I can’t remember the last time I bought a CD.
I’ve been an obsessive Spotify scroller for so long that I almost forgot CDs even existed. It’s a real shame too, because I remember the hours I spent collating playlists and burning CDs as a kid.
Cars and music go hand in hand; they are deeply embedded in culture and also very tech-reliant. So it’s with some joy that I recently rediscovered the CD, and here’s how…
After purchasing my 996 Turbo and travelling some 150 miles home, I’d not really given the stereo much thought. Although this particular car was equipped with the optional Bose system, I spent most of the journey terrified, listening intently for any knocks, bangs, squeaks and rattles. Luckily there were none, but it wasn’t a journey rich in audio pleasure.
The next morning I woke to an email from the previous owner, who, for the purposes of this story, we’ll call Mr. G. We’d shared a good rapport during the sale and he was kind enough to pick me up from the train station, so it was fair to say I owed him one for that favour. The email was to ask if I could return his CDs, and without hesitation I replied with ‘yes, of course’.
This got me thinking though… Mr. G was a gentleman approaching a much finer vintage than I, and despite getting on rather well, to say we come from different walks of life would be an understatement. ‘I wonder what those CDs are?’ I kept thinking.
I’d imagined Mr. G cruising along his favourite road, flicking through the 6-CD stacker, cranking up his tunes. For some reason it made me feel kind of warm inside to think how the car might have been enjoyed before me; Mr. G had certainly looked after it well.
1. Rod Stewart – The Story So Far. The Very Best Of
2. Frank Sinatra – My Way. The Best Of
3. Barbara Streisand – Love Songs
4. Matt Monro – The Singer’s Singer
5. Abba – Gold
6. Celine Dion – All The Way. A Decade Of Song
Knowing how much joy they would have brought Mr. G, I packed them up and prepared to ship them home. But not before my mind wandered and I started to imagine what my perfect 6-CD stack would be. What would I be sliding into the changer to replace them?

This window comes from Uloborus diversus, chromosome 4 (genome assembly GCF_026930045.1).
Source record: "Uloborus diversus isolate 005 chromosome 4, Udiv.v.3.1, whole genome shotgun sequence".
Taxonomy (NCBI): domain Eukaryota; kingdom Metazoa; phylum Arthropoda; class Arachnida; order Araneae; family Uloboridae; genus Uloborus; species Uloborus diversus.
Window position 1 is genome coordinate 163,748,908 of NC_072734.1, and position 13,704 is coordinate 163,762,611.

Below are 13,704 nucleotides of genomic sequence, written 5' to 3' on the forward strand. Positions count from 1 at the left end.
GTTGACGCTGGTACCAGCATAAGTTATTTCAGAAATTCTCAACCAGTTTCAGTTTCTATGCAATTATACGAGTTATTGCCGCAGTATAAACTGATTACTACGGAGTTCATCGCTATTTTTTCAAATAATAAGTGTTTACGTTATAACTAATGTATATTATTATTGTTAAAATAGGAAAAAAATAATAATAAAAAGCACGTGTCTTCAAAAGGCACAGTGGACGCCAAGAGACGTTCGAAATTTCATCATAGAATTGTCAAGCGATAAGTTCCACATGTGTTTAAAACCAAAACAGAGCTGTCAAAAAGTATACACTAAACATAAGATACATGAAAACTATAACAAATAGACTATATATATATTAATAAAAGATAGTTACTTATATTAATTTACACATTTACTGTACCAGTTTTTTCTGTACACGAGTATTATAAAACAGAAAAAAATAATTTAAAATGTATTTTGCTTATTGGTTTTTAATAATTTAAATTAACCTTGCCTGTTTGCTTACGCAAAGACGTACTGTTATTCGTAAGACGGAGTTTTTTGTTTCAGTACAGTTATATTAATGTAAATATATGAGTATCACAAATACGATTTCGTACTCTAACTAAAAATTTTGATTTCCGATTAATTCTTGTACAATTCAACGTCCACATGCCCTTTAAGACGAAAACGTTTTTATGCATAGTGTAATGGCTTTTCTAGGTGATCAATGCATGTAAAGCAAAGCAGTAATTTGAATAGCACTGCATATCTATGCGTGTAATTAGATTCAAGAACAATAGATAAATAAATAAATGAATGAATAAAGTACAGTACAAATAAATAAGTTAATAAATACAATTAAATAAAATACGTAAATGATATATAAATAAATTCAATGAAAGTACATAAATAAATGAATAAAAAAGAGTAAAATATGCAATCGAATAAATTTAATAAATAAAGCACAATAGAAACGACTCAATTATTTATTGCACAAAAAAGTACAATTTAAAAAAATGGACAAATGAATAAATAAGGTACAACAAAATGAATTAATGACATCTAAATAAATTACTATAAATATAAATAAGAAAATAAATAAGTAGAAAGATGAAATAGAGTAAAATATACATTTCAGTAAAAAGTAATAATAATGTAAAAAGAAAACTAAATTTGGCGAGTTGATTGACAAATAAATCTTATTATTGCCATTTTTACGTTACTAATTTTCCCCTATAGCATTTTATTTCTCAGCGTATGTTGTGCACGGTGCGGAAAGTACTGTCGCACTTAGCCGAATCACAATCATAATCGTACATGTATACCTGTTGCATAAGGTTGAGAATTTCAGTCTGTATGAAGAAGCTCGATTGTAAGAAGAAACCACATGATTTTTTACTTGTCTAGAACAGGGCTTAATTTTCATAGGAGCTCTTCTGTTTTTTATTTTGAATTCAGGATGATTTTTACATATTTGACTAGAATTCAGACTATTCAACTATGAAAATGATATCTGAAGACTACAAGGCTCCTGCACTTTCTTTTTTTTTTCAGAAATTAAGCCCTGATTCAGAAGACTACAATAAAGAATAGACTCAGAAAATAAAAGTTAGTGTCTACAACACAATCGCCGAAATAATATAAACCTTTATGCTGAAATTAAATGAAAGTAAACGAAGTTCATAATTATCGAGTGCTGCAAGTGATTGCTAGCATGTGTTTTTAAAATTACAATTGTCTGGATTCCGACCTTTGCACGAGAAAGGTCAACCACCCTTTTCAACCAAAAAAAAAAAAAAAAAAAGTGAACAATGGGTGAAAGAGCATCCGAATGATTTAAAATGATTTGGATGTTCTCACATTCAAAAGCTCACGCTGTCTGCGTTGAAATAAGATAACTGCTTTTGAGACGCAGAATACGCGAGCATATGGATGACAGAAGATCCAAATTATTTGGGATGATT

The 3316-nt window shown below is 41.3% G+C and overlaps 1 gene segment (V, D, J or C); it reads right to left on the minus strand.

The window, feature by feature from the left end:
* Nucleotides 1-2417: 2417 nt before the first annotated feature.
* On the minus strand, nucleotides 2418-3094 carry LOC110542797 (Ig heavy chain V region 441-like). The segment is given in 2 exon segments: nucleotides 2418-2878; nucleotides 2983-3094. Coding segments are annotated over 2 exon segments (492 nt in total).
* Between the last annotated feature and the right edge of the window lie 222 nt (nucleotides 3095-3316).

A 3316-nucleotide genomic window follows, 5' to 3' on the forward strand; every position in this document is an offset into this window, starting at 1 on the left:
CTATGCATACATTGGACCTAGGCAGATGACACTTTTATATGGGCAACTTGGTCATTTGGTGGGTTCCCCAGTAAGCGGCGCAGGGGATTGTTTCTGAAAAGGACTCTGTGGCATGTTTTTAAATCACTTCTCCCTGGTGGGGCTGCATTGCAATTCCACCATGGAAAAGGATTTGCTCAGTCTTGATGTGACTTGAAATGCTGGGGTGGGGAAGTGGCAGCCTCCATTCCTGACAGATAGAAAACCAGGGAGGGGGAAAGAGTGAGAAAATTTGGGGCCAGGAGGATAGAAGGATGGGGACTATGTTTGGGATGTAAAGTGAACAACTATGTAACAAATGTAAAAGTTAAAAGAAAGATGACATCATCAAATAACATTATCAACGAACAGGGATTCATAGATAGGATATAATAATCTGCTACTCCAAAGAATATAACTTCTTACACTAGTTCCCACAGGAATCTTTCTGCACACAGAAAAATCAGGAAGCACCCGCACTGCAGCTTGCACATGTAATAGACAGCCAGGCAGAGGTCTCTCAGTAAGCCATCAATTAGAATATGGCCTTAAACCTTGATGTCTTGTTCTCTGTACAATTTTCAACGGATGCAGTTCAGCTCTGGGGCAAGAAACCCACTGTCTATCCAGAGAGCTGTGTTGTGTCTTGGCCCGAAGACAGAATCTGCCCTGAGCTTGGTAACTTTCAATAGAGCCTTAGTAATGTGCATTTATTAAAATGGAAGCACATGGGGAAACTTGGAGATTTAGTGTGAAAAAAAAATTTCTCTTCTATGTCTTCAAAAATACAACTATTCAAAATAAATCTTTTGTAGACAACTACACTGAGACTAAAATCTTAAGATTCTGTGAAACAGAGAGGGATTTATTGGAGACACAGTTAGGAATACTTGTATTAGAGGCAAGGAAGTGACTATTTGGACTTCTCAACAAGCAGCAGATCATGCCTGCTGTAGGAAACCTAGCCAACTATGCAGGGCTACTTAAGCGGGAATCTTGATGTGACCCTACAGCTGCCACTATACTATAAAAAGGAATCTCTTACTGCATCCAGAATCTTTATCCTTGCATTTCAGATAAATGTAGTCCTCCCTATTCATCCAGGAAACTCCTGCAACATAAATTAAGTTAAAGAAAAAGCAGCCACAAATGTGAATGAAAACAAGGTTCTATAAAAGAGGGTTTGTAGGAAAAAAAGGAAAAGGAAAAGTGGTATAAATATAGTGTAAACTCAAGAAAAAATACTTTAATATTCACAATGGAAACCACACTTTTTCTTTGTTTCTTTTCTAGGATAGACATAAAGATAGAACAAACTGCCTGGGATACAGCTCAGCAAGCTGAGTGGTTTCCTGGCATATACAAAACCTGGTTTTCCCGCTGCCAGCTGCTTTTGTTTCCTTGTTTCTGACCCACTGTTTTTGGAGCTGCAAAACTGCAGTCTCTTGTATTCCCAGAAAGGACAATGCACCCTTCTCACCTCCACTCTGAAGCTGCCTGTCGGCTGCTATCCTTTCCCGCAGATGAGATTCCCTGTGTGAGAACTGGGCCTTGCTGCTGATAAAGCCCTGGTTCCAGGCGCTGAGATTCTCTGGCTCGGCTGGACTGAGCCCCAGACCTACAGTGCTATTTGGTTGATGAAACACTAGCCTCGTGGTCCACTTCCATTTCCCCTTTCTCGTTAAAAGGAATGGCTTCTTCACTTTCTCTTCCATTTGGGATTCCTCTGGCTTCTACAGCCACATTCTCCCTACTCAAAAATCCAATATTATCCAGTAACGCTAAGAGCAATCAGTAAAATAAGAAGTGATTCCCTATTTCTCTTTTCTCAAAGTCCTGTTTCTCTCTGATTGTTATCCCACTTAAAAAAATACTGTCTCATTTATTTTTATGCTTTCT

The first draft of my list changed over the course of a week, but limiting yourself to just six slots means you must choose classic albums you’ll never tire of. In my 996 the changer sits in the nose of the car, so there’s no swapping them out on the fly: once they are in they are in for the long haul. Here’s what I’ve chosen and one line to explain why:
1. The Streets – Original Pirate Material
If you’re a 30-something from the UK, this will resonate with you.
2. Black Sabbath – Paranoid
I don’t know how something released in 1970 can still be this relevant.
3. Joy Division – Unknown Pleasures
No singles were released from this album and it never charted, which is mind boggling.
4. Wu-Tang Clan – Enter the Wu-Tang
I first heard this in my dad’s Astra Coupe Turbo and it blew my mind – 20 years ago.
5. The Prodigy – Experience
Car culture and rave culture run side by side, and the samples of everyday objects in this is sublime.
6. Kraftwork – The Man Machine
This was made to be enjoyed while travelling at 200mph across Germany.
An added benefit of physical music media is that the sound quality is much better. It’s not something I’d missed with streaming until firing up a CD again, but you can notice the clarity. Perhaps even more fun is the album artwork you get along with the CDs. Some of the sleeve art is awesome; it’s an extra level of communication that gives more context to the music.
So, if like me you’re limited to just six slots in your CD changer, what are you going to choose?